Welsh alt-rockers The Joy Formidable have a reputation their leviathan sound. Colossal guitar riffs and drums that shower down like hellfire holds a biblical sense of purpose which, when they are in their element, is no less than apocalyptic. Unflinching in the face of noise; of the kind of wanton rage that cripples guitars and topples speakers, The Joy Formidable return with their fourth studio album, ‘AAARTH’. Following a difficult time for the band, ‘AAARTH’ is a recalibration that has breathed new life into the trio – a reaffirmation of who they are and what they love to do.
With every album, The Joy Formidable take a different approach to it than they did the last. ‘AAARTH’ is a return back to their Welsh roots, with the title itself meaning ‘bear’. Enticed by folklore and myths, the rugged, red rocks of Utah where the album was recorded inspired the underlying concept of the mystical endowments of nature. The bear is a symbol of bravery in many cultures, which is interwoven into the tapestry of rebirth that ‘AAARTH’ stands for.
We are welcomed into their world with ‘Y Bluen Eira’, a track sang entirely in hushed, conspiratorial Welsh. The overlap of not only lead vocalist Ritzy but also the backing accompaniment of bass player Rhydian sets a precedent of an album that is composed less of songs, more of incantations with its haunting quality. Hurtling drum beats whip up a storm in their typical mien, culminating in a torrent of sound at charging pace. As it recedes back, you get the sense of bereavement – you don’t want it to end. The Joy Formidable’s ace up their sleeve is and continues to be, their effortless power of immersion.
‘AAARTH’ is an excellent demonstrator of the shades, tones and styles Ritzy’s vocals can dip into at her whim. ‘All in All’, with its twinkling xylophone introduction, accentuates the hushed, lullaby-like aspect of her vocals that usually has no place in their usual herculean sound. The lurching strings and an atmospheric undercurrent of electric guitar bestow it the title of one of the most visceral, haunting tracks on the album. The Joy Formidable’s gift to create music so expansive, so cinematic is put to an entirely different use. The effect is outstanding.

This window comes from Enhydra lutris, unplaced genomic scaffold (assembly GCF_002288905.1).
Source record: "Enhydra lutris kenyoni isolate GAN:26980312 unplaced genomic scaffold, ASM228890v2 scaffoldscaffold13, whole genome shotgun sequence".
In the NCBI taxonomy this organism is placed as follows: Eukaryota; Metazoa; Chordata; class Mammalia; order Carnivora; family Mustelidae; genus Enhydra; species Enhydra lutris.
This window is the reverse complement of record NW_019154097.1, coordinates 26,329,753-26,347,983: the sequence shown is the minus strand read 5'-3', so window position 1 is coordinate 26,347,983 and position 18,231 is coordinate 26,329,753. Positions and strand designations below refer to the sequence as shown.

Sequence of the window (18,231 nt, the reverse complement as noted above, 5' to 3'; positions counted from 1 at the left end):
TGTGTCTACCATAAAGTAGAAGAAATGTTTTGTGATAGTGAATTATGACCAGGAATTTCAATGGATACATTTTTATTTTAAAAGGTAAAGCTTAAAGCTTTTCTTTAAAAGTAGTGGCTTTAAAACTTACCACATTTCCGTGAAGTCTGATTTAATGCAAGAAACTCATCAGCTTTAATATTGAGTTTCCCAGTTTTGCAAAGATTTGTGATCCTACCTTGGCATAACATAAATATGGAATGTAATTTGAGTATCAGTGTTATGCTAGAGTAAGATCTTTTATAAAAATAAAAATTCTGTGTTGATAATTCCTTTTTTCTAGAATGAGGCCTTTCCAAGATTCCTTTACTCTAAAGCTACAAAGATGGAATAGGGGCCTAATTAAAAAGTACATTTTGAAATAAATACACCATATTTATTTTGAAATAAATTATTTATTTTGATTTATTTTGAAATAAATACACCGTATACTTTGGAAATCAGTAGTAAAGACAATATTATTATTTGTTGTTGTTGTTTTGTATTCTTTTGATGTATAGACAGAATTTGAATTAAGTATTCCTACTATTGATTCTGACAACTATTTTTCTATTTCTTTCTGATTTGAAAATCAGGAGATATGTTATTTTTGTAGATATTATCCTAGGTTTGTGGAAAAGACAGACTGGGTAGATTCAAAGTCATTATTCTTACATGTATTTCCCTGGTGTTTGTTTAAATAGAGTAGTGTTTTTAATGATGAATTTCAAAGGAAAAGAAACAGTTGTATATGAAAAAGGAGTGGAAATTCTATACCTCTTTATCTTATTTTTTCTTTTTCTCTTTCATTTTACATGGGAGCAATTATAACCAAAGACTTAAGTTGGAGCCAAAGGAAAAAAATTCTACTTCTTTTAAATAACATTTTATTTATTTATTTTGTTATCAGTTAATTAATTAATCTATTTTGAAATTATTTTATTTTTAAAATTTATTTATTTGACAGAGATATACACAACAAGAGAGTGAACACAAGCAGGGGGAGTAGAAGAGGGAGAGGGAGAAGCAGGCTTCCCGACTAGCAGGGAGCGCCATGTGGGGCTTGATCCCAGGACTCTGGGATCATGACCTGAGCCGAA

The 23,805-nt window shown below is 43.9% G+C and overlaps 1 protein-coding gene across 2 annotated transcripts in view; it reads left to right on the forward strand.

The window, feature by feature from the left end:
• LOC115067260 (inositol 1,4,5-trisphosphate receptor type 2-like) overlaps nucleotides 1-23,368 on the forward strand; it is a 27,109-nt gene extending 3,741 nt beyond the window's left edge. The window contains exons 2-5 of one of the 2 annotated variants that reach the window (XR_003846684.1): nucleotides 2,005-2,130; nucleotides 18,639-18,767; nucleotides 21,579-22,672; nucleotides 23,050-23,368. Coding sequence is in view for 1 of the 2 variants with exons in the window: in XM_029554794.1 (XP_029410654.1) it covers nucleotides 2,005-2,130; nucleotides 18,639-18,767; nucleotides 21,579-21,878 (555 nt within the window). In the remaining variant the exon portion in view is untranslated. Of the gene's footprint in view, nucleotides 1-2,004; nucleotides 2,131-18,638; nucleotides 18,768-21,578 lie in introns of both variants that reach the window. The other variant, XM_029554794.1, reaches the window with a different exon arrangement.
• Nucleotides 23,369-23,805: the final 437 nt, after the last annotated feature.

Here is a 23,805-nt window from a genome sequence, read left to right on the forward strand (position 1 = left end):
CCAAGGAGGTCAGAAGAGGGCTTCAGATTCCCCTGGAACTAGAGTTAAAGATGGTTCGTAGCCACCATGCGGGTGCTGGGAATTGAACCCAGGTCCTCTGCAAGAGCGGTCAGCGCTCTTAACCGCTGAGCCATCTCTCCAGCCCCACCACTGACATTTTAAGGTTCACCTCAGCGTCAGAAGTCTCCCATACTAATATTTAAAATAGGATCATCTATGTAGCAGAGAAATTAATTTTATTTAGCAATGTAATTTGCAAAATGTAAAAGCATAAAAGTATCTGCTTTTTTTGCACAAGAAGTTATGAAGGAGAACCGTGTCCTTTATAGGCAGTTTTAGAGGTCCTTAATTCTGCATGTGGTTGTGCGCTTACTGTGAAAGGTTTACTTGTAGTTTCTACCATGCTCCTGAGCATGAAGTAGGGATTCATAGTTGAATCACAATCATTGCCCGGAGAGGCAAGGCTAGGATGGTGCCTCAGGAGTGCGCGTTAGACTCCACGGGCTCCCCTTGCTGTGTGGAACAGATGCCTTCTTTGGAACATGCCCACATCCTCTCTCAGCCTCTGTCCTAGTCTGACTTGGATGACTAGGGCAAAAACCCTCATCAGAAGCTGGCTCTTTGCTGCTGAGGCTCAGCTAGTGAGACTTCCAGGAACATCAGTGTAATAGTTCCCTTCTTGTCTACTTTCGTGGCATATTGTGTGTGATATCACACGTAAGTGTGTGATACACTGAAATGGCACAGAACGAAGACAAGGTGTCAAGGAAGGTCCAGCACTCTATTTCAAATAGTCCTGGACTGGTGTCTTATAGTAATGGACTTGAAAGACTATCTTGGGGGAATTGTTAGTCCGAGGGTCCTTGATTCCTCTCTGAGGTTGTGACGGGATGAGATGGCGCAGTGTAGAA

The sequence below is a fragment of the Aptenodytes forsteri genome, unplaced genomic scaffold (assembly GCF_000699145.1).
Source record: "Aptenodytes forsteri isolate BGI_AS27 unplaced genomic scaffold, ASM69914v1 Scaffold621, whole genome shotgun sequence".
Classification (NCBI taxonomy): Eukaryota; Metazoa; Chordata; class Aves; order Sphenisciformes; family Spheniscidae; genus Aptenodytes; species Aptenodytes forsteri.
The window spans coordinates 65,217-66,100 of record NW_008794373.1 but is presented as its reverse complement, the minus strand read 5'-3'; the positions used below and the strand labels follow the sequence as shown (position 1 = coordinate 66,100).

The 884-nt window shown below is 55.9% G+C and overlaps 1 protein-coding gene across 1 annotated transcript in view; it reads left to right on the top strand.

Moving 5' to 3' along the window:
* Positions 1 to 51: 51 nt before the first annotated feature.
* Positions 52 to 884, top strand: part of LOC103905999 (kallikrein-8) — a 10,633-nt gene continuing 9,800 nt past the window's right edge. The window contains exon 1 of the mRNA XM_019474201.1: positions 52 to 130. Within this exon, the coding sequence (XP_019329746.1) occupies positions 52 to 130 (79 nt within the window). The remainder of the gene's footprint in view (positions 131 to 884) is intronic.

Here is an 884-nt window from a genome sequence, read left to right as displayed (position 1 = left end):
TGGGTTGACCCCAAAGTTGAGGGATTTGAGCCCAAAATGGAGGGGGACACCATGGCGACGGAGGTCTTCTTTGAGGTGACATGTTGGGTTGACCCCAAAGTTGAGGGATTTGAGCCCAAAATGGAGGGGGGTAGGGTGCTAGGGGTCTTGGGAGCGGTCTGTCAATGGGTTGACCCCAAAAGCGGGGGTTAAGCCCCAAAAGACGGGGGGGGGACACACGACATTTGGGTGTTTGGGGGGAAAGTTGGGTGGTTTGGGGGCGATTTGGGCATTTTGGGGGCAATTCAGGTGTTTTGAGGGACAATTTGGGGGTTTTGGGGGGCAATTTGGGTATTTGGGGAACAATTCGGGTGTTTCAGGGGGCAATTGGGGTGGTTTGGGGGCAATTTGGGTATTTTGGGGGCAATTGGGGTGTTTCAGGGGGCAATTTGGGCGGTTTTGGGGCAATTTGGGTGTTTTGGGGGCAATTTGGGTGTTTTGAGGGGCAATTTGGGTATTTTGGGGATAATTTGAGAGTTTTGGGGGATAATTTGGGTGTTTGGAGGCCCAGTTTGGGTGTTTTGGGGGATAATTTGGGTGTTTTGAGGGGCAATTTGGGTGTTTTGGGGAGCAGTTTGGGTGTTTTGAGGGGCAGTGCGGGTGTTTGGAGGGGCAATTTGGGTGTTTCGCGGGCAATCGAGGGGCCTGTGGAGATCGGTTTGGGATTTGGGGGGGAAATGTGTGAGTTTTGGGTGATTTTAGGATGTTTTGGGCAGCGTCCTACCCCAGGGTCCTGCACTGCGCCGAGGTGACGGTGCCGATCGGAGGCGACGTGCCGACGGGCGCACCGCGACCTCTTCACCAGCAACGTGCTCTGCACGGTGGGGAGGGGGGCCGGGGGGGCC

What diversifies this album from its predecessors is The Joy Formidable’s courage to be unafraid to experiment. You get the impression that, without betraying their quintessential style, the band have fallen in love with making music in its purest sense: it’s a collage of sounds and styles they have fallen in love with.
‘Cicada (Land on Your Back)’, with its tumbleweed acoustic guitar, anchored by the croak of cicadas and ethereal vocals gives a nomadic accent. It’s unrestrained, like a song belonging to the summer of love. Electric drones and grooving guitarwork begin in the third act of the song, Muse-like its swagger. ‘Cicada’ (Land on Your Back)’ leads out on hand drums and ritualistic cries; every expectation you have is subverted as another instrument is added to their elixir.
‘The Better Me’ employs soaring violins that are drilled into the earth by crunching guitarwork; ‘What For’ manipulates distorted fuzz to wage a war between acoustic and electric. The piano is another instrument The Joy Formidable show a particular predilection for: ‘Go Loving’ and ‘Absence’ thrive on the delicacy the pitter-patter of the keys give them.
If you’re pining for the heavy unravelling that is The Joy Formidable’s signature, then look no further than ‘Dance of the Lotus’. The expansive reverberations in its into give way to a seismic shower of locked in drums and guitar. The only thing this track leaves to be desired is that it would be louder. ‘Dance of the Lotus’ is hypnotic and sees the band’s fangs at their most sharpened. The final track on the album ‘Caught on a Breeze’ is similarly cacophonous, instinctive and primal.
‘AAARTH’ is nomadic yet driven with direction. Rather than being lost in the wilderness, The Joy Formidable surges forward with a new raison d’être that is utterly transformative. Undoubtedly, ‘AAARTH’ is the greatest lunge forward the band have taken since their commercially acclaimed album ‘The Big Roar’. The album shows that scar tissue only makes your skin tougher.
Words by Sophie Walker.